'Anatomy of Gray' - Anonymous Review

A thoughtful, poignant, but often funny tale, ‘Anatomy of Gray’ is a coming-of-age story for more than just its teenage heroine. The arrival of Dr. Galen P. Gray (in a hot air balloon, no less) to a small town in 1800s Indiana brings widespread disruption, as he brings the villagers the first elements of science most have ever seen. At the same time, a mysterious illness begins to sweep through the town, striking fear and doubt into the God-fearing hearts of the villagers, and threatening everything.

From the moment I entered the Drama Studio, I was impressed by this show. The cabaret seating style made the showing so intimate and personal, giving it a real timeless feel that transported the audience to Indiana. Every member of the cast absolutely shone, each bringing a freshness and distinct personality to their role which really made the characters come to life. Kane Lawrence has done an incredible job: each scene is enthralling and well thought-out, and the amount of love given to the performance shines in the sheer emotion the actors bring. A particular standout for me has to be the wonderful Isla Robertson, who embodied June, our young heroine, so well: at once a childish, humorous teenager and a strong, emotional narrator. Matthew Bevan played the perfect Gray, well-balanced between humour and seriousness, and with real humanity. Last mention must go to Will Turner, because I cannot imagine a better performance of Pastor Phineas Wingfield, and because he made me laugh out loud in a play that gave me so many reasons for sadness.

As much credit must go to the fabulous tech team. Rowan Read’s gorgeous lighting immediately created the most beautiful atmosphere in which to set this show; I would like every room in my house to be lit by the warm glow of those festoons please, they were perfect. What’s more, the inventive use of hanging lamps over the stage only added to the intimate feel of the show; this was a beautiful touch and the kind of extra thought that brings a new level to shows. Jonathan Payne’s set achieved the masterful balance of simple but artful; every last detail was paid attention to, from the incredible hanging pictures, to the carefully placed plants, to the fact that he built an actual boat. The working of lighting and set in tandem to illustrate individual plot points was a particular highlight, which displayed real creativity. Costumes by Abbie Mitchell and Molly Wyatt were perfectly pitched and looked completely authentic, and use of sound by Owen Mul was also excellent, if a little loud at times, adding another dimension to this production. All in all, I really believed us to be in late 1800s Indiana.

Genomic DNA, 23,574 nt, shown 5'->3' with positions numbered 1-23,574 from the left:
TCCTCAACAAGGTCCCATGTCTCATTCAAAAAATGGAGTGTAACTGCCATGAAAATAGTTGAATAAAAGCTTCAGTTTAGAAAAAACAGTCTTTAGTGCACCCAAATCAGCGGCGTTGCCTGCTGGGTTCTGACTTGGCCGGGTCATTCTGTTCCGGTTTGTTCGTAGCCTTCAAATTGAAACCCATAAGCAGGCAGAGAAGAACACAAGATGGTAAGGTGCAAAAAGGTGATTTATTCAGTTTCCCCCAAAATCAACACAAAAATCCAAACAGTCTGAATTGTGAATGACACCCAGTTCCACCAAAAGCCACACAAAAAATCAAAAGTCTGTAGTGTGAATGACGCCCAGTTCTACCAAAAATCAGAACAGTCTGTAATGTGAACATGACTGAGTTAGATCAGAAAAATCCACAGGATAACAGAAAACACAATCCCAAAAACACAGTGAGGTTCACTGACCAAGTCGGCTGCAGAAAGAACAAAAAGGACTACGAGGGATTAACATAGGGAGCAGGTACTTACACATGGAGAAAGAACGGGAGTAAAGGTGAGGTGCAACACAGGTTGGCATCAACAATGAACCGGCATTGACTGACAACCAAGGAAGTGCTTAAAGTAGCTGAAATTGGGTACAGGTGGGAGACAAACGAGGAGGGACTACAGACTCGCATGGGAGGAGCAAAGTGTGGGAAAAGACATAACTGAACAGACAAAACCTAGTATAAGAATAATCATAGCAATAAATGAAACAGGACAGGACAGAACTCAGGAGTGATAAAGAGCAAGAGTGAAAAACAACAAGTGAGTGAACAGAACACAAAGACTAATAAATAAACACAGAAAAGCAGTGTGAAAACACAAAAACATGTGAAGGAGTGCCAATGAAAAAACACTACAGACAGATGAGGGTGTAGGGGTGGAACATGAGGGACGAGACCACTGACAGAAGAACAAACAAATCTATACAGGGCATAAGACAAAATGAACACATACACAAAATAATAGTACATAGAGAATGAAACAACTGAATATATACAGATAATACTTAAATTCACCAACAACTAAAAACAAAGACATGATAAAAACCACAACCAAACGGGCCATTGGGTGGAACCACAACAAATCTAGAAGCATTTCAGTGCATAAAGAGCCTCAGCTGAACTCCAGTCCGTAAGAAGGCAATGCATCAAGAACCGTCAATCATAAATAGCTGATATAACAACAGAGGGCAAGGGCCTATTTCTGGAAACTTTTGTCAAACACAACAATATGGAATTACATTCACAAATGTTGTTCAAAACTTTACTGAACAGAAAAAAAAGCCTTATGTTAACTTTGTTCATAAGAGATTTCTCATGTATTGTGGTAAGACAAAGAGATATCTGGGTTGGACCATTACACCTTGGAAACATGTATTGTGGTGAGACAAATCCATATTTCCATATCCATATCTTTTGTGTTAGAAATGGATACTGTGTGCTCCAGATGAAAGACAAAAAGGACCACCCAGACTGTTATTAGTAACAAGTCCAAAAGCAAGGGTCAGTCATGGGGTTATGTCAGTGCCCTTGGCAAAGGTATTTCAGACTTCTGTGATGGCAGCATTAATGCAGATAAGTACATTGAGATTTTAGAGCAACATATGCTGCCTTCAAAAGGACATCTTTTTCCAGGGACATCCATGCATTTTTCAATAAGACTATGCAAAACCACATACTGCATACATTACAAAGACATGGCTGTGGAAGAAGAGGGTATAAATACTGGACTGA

I have seen every SUTCo show this semester, and ‘Anatomy of Gray’, for me, is the best. Don’t miss out on an opportunity to see this wonderful creation: beautiful story, beautifully played, with beautiful tech. Get your tickets.